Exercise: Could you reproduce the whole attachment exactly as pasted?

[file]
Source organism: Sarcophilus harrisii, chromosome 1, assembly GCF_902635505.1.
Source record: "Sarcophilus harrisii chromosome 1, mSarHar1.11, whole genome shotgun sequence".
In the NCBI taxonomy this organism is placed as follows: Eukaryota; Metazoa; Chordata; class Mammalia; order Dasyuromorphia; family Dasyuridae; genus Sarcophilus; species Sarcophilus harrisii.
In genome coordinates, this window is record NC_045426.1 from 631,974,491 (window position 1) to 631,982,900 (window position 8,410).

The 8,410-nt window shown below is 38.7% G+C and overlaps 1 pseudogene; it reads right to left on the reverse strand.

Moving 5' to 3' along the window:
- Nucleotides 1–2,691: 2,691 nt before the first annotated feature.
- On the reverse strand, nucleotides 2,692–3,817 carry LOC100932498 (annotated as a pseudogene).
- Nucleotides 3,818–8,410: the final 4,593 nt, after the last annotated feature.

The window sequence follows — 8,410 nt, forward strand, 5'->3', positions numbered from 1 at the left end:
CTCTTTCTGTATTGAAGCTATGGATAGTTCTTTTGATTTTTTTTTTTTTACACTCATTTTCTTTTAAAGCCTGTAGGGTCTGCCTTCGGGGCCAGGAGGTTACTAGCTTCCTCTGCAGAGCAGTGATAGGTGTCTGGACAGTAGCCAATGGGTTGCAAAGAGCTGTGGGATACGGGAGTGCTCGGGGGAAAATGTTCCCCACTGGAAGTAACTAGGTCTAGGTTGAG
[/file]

Source organism: Sarcophilus harrisii, chromosome 1, assembly GCF_902635505.1.
Source record: "Sarcophilus harrisii chromosome 1, mSarHar1.11, whole genome shotgun sequence".
In the NCBI taxonomy this organism is placed as follows: Eukaryota; Metazoa; Chordata; class Mammalia; order Dasyuromorphia; family Dasyuridae; genus Sarcophilus; species Sarcophilus harrisii.
In genome coordinates, this window is record NC_045426.1 from 631,974,491 (window position 1) to 631,982,900 (window position 8,410).

The 8,410-nt window shown below is 38.7% G+C and overlaps 1 pseudogene; it reads right to left on the reverse strand.

Moving 5' to 3' along the window:
- Nucleotides 1–2,691: 2,691 nt before the first annotated feature.
- On the reverse strand, nucleotides 2,692–3,817 carry LOC100932498 (annotated as a pseudogene).
- Nucleotides 3,818–8,410: the final 4,593 nt, after the last annotated feature.

The window sequence follows — 8,410 nt, forward strand, 5'->3', positions numbered from 1 at the left end:
CTCTTTCTGTATTGAAGCTATGGATAGTTCTTTTGATTTTTTTTTTTTTACACTCATTTTCTTTTAAAGCCTGTAGGGTCTGCCTTCGGGGCCAGGAGGTTACTAGCTTCCTCTGCAGAGCAGTGATAGGTGTCTGGACAGTAGCCAATGGGTTGCAAAGAGCTGTGGGATACGGGAGTGCTCGGGGGAAAATGTTCCCCACTGGAAGTAACTAGGTCTAGGTTGAG